I was a friend of Spalding Gray. One day we were in a Manhattan restaurant as he told me the following story of how he always liked to play with death. A month prior he was finishing up a film where he played a man who had attempted suicide. He was made up to look like he had just slashed his wrists. He had a strong compulsion to play a trick on someone so he excused himself from the set and went to a hotel pharmacy. He went up to a nice old lady behind the counter raised his bloody wrists, smiles and says "Got any band aids!" Never have I heard a funnier story. The poor lady in the pharmacy nearly died of shock. Throughout this entire story I am sipping soup between hysterical laughter. I had a growing fear I could easily drown by inhaling the soup as I laughed so I put the soup spoon down and survived the story. As you all know five years later Spalding killed himself by throwing himself into the East River. Always playing with death and writing about it as well. Lilacs out of winter turf. Attack ships on fire off of Orion's shoulder. Sinking into the masterpiece. Life instincts conquering death instincts.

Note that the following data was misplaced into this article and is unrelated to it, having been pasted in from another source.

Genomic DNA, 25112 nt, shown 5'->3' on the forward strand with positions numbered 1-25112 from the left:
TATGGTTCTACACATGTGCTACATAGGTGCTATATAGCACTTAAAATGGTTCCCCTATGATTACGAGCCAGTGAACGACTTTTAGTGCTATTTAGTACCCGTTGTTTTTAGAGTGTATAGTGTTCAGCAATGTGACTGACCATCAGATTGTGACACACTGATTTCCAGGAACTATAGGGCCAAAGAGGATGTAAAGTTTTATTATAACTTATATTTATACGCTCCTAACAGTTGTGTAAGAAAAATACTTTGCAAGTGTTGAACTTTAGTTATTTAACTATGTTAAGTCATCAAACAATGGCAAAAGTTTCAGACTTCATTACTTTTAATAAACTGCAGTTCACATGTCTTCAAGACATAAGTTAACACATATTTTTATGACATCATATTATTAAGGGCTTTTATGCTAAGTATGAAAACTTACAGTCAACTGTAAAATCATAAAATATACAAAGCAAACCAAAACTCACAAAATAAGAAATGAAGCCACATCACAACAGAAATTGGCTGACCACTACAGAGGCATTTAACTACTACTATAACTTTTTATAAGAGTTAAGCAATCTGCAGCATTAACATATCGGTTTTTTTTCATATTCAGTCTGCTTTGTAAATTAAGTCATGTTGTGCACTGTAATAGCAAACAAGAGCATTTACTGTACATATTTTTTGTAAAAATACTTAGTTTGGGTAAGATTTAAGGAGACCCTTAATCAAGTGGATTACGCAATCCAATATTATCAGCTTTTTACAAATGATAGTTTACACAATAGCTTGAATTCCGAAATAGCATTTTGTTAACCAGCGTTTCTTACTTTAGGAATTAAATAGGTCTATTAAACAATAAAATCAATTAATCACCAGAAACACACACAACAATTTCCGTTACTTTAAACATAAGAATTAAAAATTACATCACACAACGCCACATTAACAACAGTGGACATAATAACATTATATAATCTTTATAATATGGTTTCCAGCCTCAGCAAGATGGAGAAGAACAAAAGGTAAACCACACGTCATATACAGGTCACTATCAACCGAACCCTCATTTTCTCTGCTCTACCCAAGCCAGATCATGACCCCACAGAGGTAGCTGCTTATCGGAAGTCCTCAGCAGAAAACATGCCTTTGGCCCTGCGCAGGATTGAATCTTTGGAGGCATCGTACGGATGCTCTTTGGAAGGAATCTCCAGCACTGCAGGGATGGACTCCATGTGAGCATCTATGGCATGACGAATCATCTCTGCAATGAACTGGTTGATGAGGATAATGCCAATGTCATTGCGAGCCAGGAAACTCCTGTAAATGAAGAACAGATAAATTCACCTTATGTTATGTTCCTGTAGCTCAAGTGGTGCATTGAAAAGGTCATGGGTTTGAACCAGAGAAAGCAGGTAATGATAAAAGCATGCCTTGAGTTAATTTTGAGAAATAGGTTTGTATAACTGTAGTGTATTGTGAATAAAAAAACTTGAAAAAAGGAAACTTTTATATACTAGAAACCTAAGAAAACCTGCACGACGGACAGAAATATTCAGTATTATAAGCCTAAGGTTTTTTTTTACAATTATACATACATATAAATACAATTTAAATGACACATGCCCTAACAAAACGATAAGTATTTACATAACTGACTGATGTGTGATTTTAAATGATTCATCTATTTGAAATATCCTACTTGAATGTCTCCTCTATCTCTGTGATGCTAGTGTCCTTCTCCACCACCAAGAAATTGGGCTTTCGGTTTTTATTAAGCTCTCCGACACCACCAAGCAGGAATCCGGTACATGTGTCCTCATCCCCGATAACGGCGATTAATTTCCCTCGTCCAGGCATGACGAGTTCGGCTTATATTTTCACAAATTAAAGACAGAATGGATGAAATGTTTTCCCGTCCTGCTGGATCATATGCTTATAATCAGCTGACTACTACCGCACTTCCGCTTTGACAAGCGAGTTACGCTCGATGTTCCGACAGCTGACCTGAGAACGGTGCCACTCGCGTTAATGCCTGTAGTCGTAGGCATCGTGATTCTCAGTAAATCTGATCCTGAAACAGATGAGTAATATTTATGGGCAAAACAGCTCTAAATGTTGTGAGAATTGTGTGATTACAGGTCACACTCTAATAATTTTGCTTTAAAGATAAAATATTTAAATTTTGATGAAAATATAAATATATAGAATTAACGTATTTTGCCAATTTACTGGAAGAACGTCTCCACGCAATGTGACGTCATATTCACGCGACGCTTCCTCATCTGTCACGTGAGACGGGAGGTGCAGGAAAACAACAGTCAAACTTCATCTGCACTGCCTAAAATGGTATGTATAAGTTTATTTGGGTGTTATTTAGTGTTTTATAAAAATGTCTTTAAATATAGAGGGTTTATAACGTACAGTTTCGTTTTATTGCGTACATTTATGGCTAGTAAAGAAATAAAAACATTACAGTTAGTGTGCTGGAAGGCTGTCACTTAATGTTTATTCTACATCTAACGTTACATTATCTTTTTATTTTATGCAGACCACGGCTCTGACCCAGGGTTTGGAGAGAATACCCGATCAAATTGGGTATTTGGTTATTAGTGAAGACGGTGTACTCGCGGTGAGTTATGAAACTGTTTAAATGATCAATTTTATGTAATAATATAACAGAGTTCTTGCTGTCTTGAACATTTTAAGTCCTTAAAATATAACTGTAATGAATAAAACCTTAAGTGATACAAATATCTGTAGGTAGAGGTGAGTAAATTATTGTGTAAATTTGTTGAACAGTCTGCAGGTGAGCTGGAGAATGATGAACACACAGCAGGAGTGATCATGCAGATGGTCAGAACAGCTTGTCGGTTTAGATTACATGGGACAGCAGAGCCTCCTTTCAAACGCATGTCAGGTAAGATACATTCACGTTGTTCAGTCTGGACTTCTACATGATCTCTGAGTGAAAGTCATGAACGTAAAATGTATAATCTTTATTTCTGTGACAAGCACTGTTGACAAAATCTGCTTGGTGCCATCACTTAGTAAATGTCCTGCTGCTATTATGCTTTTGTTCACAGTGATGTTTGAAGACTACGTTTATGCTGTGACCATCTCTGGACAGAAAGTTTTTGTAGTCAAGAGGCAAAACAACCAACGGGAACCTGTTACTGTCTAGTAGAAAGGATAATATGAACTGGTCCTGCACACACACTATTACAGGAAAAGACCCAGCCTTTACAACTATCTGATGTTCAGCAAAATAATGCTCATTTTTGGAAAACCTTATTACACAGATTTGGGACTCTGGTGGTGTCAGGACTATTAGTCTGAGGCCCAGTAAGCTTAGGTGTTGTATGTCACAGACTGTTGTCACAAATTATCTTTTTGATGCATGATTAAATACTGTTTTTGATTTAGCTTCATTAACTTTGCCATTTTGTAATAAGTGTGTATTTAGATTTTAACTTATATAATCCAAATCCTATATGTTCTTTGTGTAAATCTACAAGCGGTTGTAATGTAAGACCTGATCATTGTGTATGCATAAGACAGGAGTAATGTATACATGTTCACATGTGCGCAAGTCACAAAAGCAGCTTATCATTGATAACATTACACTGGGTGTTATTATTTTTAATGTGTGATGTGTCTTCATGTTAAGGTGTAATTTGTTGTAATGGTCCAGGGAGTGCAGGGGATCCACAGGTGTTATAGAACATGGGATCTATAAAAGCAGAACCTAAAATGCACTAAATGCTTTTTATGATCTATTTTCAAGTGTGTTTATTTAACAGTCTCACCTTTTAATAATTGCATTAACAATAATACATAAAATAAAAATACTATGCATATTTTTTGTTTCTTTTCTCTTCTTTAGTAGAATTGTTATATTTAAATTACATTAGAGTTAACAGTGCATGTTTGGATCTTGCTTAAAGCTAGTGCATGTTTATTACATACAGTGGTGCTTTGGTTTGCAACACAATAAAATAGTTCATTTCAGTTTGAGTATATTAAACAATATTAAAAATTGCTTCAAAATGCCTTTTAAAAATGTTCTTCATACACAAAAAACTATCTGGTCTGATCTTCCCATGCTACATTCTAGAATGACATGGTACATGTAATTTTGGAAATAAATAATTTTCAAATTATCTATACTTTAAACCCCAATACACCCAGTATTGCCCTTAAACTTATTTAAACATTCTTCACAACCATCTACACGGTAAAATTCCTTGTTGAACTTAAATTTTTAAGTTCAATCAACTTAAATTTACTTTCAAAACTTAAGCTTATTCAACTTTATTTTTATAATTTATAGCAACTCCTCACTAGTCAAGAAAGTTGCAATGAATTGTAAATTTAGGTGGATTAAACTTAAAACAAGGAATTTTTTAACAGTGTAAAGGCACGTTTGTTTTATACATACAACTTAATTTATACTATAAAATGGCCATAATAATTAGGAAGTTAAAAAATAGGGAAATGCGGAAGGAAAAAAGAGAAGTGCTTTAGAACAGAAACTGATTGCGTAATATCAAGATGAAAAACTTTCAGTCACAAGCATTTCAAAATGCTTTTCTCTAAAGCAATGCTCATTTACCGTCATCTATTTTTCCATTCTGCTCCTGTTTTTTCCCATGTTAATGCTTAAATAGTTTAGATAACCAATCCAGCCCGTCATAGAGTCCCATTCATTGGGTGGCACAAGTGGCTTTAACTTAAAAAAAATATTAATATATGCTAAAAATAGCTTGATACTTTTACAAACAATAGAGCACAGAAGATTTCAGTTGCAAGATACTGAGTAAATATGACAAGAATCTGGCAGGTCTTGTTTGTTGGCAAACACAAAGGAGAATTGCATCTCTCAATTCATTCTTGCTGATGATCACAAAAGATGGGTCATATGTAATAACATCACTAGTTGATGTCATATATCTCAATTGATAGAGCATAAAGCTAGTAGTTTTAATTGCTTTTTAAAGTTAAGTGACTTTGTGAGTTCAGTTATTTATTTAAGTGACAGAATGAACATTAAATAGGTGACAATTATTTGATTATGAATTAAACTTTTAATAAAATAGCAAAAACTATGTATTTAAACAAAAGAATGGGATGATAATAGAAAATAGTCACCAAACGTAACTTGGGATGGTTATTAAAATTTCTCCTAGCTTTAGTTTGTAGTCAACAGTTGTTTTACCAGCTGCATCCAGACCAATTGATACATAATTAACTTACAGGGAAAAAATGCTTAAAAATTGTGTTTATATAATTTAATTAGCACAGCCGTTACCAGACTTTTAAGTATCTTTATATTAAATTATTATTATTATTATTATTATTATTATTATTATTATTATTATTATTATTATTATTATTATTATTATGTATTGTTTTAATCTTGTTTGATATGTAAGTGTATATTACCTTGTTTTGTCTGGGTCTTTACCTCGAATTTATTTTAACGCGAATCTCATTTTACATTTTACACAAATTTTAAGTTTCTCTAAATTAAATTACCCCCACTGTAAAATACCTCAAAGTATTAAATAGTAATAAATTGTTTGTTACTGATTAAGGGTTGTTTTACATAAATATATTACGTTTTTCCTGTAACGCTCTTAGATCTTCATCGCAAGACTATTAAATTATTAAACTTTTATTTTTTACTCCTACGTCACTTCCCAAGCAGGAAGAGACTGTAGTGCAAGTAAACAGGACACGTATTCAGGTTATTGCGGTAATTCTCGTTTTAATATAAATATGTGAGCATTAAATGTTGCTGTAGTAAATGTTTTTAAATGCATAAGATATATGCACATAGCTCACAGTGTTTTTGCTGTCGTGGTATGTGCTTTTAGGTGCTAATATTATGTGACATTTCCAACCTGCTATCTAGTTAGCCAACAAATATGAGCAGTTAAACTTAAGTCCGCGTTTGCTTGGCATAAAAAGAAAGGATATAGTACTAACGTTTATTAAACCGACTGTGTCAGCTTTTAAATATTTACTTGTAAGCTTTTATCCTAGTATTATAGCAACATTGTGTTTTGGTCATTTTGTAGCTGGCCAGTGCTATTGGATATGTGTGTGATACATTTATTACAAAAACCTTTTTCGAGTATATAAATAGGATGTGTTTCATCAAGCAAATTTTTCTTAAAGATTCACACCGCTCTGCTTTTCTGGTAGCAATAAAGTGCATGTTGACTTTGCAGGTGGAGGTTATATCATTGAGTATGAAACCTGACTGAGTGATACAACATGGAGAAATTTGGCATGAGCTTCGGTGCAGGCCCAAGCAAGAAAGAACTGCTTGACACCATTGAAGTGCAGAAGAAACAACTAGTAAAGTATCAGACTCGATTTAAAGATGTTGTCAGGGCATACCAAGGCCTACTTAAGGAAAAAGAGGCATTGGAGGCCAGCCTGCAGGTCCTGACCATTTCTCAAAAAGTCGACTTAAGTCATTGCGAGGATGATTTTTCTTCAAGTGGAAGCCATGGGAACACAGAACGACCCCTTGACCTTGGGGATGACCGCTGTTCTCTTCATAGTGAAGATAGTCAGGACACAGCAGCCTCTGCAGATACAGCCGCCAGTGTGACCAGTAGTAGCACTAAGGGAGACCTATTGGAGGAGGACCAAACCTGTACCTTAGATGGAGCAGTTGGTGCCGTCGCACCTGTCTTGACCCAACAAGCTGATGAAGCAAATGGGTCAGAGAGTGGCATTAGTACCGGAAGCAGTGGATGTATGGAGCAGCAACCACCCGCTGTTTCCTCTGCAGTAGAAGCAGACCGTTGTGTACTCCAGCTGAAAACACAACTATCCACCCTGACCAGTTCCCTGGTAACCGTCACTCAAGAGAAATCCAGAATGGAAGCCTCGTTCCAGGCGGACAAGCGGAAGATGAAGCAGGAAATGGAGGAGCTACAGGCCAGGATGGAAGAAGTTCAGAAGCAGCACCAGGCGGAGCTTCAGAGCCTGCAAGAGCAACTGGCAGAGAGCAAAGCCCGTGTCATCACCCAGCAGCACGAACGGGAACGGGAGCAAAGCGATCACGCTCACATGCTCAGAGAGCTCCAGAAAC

So how do I come to terms with my son's early death? I do not know. Death demands an epiphany and an answer. As my mother gets closer to death I think she has been having many chats with the Grim Reaper herself. I think she meets him at the Sea Watch in Lauderdale by the Sea, her favorite restaurant. If I asked she would I am sure tell me what they speak of. "Oh Tommy, don't you know we sometimes talk about you. He asks me why you haven't gone to Yosemite Park, or Barcelona or the South of France yet. He asks exactly what are you waiting for? And perhaps she will give me a gift from him. I am sure it would be a wristwatch which I ought to wear every day and think about time,,,,and how it is always running out.